"Every guy dreams of buying his favorite bar." And that's just what Sang Yoon did when he took over his favorite go-to, after-hours watering hole, Father's Office, on Montana Avenue 12 years ago. Little did he know that he would spark a citywide gastropub craze and create a gourmet patty and bun that has become legendary. The 43-year old Brentwood resident has since opened another Father's Office in Culver City, next to his newest venture Lukshon, where he takes on Southeast Asian fine dining. When he's not heating up the kitchen, the Seoul-born, LA-raised chef can be found pounding the ice. "I'm in a hockey league. I've been playing since I was a little kid, and I played in college" says Yoon, who still hits the rink about three times a week. "It's my main workout."
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Time Out LA: You have a strict 'no substitutions' policy at Father's Office. Do you ever get any ridiculous requests?
Sang Yoon: All the time. There are so many we couldn't even get into it. I've been accused of discriminating against Jewish people, because there is bacon on the burger that we don't take off. But I grew up with a Bubby, a real Jewish grandmother, who only ate pork at Chinese restaurants, and she wouldn't take kindly to me being called the Burger Nazi. Serving bacon does not make you an anti-Semite, I don't know how else to explain that.
What are your favorite late-night eats?
My late night eats fall under two categories: really late and desperate—which invariably involves some kind of a drive-through, ordering through a speaker, which is so LA. Once in a while, I go to a restaurant in Thai Town called the Sanamluang cafe that's open until four in the morning. There's also Ruen Pair; and in K-town, there's Myung Dong Noodle House on Wilshire, a 24-hour noodle shop.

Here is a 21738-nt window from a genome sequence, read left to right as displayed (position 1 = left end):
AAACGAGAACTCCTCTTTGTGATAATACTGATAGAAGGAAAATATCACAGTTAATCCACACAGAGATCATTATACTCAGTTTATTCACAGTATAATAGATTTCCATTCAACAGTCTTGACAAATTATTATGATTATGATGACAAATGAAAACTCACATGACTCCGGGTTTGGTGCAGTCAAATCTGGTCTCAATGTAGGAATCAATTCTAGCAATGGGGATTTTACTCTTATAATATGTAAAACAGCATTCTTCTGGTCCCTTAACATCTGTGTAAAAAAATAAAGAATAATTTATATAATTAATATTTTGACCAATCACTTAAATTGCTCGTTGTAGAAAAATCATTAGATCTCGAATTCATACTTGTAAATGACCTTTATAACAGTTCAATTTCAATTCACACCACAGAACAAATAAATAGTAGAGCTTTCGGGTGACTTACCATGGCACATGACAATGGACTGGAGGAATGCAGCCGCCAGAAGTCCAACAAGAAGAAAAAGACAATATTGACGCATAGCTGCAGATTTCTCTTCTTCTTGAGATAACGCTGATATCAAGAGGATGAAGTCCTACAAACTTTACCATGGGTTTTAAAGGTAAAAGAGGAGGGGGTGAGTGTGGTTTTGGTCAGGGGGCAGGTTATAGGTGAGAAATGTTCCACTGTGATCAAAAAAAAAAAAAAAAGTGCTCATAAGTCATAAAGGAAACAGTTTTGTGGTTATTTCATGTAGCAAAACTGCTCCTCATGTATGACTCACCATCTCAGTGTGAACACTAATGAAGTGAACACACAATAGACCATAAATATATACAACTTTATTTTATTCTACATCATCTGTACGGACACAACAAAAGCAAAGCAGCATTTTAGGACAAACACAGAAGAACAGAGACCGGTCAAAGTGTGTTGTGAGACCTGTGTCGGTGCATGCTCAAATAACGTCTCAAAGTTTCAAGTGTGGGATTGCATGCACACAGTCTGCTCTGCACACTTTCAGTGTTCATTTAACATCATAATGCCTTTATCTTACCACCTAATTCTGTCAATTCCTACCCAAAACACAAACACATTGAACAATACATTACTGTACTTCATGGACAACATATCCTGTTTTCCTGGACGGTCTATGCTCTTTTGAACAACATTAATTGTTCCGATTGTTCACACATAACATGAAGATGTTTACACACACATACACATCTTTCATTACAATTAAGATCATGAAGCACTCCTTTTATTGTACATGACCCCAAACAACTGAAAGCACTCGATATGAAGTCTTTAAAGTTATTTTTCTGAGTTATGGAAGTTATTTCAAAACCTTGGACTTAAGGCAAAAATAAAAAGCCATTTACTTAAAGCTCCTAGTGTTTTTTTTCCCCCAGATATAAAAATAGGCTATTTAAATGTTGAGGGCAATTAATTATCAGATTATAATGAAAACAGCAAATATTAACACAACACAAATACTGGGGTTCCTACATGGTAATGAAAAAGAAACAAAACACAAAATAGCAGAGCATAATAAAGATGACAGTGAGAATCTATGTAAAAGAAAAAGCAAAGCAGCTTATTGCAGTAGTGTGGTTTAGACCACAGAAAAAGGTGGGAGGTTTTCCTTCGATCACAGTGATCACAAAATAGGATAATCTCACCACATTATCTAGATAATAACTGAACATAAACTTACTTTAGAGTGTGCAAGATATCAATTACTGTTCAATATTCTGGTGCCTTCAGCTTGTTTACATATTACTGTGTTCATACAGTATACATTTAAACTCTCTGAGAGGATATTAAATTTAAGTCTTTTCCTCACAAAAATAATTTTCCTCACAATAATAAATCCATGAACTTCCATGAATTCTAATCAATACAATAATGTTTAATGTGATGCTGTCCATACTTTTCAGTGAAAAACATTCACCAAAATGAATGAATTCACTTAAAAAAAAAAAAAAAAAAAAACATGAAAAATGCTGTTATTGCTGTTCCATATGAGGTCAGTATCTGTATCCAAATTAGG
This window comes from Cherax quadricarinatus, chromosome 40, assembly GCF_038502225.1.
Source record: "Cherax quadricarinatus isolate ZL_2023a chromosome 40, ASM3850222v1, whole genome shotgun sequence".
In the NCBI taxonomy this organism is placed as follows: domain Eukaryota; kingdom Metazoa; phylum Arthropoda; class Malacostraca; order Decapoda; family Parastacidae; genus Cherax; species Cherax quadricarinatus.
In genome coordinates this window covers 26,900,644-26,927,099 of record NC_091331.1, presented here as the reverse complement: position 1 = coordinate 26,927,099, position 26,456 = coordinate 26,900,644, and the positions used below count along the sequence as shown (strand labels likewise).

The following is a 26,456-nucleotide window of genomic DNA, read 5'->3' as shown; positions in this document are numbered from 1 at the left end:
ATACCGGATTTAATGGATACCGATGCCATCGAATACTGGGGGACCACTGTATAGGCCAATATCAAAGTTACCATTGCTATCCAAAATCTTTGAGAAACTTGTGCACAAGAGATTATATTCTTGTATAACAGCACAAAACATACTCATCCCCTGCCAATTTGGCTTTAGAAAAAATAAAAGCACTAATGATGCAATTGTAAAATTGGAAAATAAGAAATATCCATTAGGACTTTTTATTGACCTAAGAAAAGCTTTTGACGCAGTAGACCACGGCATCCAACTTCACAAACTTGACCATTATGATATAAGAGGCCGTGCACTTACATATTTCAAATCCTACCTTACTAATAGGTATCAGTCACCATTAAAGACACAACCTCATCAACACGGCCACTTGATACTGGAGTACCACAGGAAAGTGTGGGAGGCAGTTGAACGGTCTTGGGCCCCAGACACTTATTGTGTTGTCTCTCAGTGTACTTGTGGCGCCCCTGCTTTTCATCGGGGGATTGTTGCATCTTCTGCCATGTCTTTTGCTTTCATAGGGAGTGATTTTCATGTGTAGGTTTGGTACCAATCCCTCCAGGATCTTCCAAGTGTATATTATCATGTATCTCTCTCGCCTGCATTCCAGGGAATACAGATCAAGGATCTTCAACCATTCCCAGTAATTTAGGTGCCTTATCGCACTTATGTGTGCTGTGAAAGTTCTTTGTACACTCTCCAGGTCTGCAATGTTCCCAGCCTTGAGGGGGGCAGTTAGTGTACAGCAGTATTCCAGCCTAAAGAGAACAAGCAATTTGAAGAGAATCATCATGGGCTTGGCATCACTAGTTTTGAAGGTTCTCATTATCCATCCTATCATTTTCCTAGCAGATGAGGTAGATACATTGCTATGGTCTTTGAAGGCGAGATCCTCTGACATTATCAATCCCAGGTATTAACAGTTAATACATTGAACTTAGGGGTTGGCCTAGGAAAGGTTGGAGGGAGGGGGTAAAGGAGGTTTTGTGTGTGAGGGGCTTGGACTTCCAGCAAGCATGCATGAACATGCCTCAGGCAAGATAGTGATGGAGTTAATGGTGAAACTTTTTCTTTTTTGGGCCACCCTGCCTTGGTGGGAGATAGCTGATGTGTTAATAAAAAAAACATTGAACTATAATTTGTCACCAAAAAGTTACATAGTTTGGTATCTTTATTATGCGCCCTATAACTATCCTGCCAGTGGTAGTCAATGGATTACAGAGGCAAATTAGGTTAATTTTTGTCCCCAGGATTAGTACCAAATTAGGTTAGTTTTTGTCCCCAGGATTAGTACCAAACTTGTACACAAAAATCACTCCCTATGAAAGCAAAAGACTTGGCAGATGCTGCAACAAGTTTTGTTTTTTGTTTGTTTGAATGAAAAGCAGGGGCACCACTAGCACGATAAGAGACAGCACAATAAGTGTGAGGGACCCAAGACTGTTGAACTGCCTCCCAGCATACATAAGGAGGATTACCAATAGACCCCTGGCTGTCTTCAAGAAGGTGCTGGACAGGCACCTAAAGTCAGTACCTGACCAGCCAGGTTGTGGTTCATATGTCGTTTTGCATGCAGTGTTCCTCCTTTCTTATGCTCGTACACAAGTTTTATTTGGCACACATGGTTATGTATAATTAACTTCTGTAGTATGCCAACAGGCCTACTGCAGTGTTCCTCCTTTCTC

Are there any hole-in-the-wall spots in LA that you love?
The best ramen shop in my opinion is the Santouka Ramen in the Mitsuwa Market. If you go down Bundy all the way to Venice, there's a Japanese grocery store and inside its food court is Santouka, which is pretty well known out here. Their ramen is awesome, but a lot of people don't expect it to be inside a grocery store.
What do you cook at home?
Nothing. My breakfast is instant oatmeal with an egg cracked into it. I'm lazy and I don't want to dirty another pan, so that's how that dish was born!"
Tell us two things in your fridge that would surprise people?
Heinz ketchup. I don't serve ketchup in my restaurants, so people think that I hate ketchup, but I actually have it in my fridge. I also have five kinds of mustard. In most chef's home there's no food; there's just stuff to put on food.